Maternity Leave Guide
This guide is intended to help Trainees who take maternity leave during their GP Training.
Who to advise and when
It is advisable to inform your Clinical Supervisor/Trainer and Manager as soon as you find out you are pregnant, but not later than the 20thweek of your pregnancy. Your Clinical Supervisor/Trainer should organise a pregnancy risk assessment. You may require further assessments as your pregnancy progresses depending on your health and where you are working. If you are in a hospital post, this assessment will usually be undertaken by a Deputy Directorate Manager or Service Manager within the department. If you are in Primary Care your Practice Manager will advise who should undertake this assessment.
Generally speaking the risk assessment must take account of the following:
· Manual Handling
· Work Station Layout
· Hazardous Substances
· Rest Facilities
· Contact with infectious diseases
An Occupational Health referral may be appropriate if there are any concerns raised at the risk assessment.
From a rotation planning perspective we advise that you inform the GP Specialty Training Scheme as soon as you feel happy to do so. Please contact Lou Wilcox, GP Scheme Admin Assistant to arrange an appointment with Dr Nicola Gill, TPD. The purpose of this meeting is to provide you with support in planning your maternity leave, to identify any changes which need to be made to your rotation and to facilitate your return to training (RTT) following your maternity leave.
Legally you must notify your employer, in writing, before the end of the 15thweek before your expected date of childbirth. You can choose when to start your maternity leave and this can be any date from the beginning of the 11thweek before your baby is due to be born.
You are entitled to reasonable paid time off to receive antenatal care, this includes travel time.
All pregnant employees, regardless of their length of service in the NHS, are entitled to a period of 52 weeks maternity leave. This is made up of:
26 weeks of ordinary maternity leave (OML) and:
26 weeks of additional maternity leave (AML), beginning the day after OML finishes.
Doctors in training on the 2016 Terms & Conditions need to refer to Section 15 ‘Maternity Leave and Pay’ of the NHS Terms and Conditions of Service Handbook, available on the NHS Employers website:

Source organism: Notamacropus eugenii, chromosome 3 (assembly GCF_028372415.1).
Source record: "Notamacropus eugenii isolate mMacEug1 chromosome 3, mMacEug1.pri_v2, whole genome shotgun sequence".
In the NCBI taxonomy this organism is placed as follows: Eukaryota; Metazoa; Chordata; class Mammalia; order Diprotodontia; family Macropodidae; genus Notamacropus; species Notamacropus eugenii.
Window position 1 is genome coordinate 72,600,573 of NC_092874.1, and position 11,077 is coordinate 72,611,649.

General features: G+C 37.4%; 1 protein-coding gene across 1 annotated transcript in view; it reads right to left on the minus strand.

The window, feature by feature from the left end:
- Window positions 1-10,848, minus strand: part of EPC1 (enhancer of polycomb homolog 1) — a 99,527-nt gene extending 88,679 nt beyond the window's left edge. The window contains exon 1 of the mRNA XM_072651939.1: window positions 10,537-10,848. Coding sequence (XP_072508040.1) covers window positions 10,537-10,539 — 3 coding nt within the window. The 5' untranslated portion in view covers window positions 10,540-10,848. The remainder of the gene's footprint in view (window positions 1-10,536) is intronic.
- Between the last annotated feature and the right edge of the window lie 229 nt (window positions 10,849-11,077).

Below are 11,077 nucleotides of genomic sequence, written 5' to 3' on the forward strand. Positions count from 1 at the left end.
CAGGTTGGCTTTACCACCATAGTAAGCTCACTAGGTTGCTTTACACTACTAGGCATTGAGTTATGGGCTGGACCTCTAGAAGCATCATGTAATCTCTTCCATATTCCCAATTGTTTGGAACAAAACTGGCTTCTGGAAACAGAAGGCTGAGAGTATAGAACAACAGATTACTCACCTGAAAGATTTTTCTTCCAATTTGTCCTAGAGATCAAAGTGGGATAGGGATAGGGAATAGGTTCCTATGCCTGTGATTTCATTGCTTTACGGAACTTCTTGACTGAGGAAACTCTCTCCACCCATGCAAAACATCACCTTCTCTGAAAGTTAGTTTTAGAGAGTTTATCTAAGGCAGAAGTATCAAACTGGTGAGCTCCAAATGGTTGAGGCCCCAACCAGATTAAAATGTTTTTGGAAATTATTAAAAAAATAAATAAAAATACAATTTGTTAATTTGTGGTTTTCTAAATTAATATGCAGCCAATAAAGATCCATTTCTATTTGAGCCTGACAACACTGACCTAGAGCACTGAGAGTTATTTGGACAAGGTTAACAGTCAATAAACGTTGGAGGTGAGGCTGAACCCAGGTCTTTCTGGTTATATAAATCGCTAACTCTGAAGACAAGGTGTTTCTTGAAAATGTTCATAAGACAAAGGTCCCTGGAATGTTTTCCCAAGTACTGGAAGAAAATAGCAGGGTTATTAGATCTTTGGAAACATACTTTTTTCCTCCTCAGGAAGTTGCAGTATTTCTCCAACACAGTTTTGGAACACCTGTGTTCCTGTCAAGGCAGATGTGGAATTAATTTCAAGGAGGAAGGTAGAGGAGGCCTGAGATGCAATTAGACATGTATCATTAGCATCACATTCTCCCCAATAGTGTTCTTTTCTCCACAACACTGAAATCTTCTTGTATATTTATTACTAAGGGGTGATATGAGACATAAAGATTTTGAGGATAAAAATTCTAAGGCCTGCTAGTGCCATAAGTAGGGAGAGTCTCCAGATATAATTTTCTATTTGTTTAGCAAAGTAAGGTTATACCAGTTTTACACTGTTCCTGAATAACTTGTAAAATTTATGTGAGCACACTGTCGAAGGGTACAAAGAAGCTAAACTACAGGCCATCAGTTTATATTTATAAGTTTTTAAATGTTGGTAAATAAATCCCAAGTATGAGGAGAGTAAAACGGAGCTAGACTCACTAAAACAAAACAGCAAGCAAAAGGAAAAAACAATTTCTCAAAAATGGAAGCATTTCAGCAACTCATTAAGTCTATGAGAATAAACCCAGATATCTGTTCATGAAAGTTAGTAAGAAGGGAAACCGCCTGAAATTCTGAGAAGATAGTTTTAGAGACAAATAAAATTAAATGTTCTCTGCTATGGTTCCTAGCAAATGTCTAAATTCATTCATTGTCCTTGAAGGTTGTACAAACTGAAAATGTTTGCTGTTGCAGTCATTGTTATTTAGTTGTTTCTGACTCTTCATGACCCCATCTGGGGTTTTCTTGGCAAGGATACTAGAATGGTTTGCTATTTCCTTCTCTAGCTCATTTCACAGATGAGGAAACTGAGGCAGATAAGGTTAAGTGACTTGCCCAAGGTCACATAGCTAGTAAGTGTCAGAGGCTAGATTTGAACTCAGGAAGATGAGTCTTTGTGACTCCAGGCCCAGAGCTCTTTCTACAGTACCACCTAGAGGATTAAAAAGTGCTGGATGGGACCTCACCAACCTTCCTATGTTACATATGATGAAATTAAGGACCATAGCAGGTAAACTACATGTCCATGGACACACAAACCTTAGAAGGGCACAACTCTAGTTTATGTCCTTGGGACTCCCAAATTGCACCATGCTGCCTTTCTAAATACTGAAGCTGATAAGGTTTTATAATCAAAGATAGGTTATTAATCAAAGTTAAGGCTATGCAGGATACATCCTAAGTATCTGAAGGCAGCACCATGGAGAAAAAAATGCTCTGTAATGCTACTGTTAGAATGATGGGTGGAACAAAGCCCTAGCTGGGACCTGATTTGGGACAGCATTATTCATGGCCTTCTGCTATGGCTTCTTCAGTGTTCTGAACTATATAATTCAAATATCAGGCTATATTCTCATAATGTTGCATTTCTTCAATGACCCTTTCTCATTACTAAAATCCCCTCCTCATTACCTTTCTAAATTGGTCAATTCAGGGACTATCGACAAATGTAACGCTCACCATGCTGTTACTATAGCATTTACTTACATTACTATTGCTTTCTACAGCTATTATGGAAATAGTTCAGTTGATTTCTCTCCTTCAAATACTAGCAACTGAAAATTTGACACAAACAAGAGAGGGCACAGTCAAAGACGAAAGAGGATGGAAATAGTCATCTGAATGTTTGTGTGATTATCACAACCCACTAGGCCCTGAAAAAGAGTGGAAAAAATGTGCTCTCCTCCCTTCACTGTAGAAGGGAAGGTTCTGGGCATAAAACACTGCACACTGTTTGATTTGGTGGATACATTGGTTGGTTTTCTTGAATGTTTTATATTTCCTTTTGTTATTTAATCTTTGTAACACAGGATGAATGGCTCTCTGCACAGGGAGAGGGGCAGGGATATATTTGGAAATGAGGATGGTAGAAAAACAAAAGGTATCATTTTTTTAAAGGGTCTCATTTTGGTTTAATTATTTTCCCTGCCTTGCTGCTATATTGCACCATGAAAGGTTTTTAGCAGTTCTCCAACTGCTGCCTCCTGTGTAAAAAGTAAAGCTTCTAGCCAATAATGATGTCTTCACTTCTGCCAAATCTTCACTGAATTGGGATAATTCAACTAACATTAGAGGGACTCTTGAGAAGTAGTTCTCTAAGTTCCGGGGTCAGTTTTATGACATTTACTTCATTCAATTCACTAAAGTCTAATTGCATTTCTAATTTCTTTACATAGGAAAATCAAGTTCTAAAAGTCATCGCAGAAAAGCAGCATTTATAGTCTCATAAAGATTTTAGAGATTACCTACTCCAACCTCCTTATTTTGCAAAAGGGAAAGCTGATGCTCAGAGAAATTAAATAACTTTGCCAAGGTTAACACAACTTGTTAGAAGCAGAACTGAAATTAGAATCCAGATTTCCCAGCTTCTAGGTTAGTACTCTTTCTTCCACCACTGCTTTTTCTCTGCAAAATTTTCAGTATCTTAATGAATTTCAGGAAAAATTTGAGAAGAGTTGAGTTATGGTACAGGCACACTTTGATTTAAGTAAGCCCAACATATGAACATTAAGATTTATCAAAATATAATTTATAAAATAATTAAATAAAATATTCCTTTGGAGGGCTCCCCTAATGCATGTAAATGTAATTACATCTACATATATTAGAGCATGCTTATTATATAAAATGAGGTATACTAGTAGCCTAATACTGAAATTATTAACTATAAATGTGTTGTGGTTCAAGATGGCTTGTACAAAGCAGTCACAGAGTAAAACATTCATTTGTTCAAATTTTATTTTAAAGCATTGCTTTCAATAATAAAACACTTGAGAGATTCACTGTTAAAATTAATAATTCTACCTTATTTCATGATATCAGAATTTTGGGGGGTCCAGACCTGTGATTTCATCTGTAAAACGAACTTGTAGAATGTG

Section 15 contains all of the information you need to work out your eligibility for maternity pay. It is important to note that there are different qualifying periods for Occupational Maternity Pay (OMP) and Statutory Maternity Pay (SMP).
Eligibility for NHS Occupational Maternity Pay (OMP):
· Employees must have 12 months continuous service with the NHS by the eleventh week before the expected week of childbirth (EWC) and:
· Intend to return to work in the NHS for a minimum of 3 months
Eligibility for Statutory Maternity Pay (SMP):
Employees must have 26 weeks continuous service with their current employer by the beginning of the fifteenth week before the expected week of childbirth. The rate of SMP as at October 2017 is £140.98 per week.
Eligibility for Maternity Allowance (MA):
If you are a GP Trainee who is rotating through different employers it is unlikely that you will meet the qualifying period for SMP. SMP is based on continuous service with your current employer not your continuous service with the NHS. If you do not qualify for SMP you need to apply for Maternity Allowance (MA), which is the same weekly rate as SMP but is paid through Jobcentre Plus. Your employer should inform you if you do not qualify for SMP and advise you how to apply for MA, further information can be found here:
If you qualify for OMP and SMP/MA, your pay breakdown should be as follows:
|8 weeks||Full pay less any SMP or MA|
|18 weeks||Half pay plus the flat rate of SMP or MA|
|13 weeks||Flat rate SMP or MA|
|Remaining 13 weeks||Unpaid leave|
Following discussion your employer should confirm in writing:
· Your paid and unpaid maternity entitlements.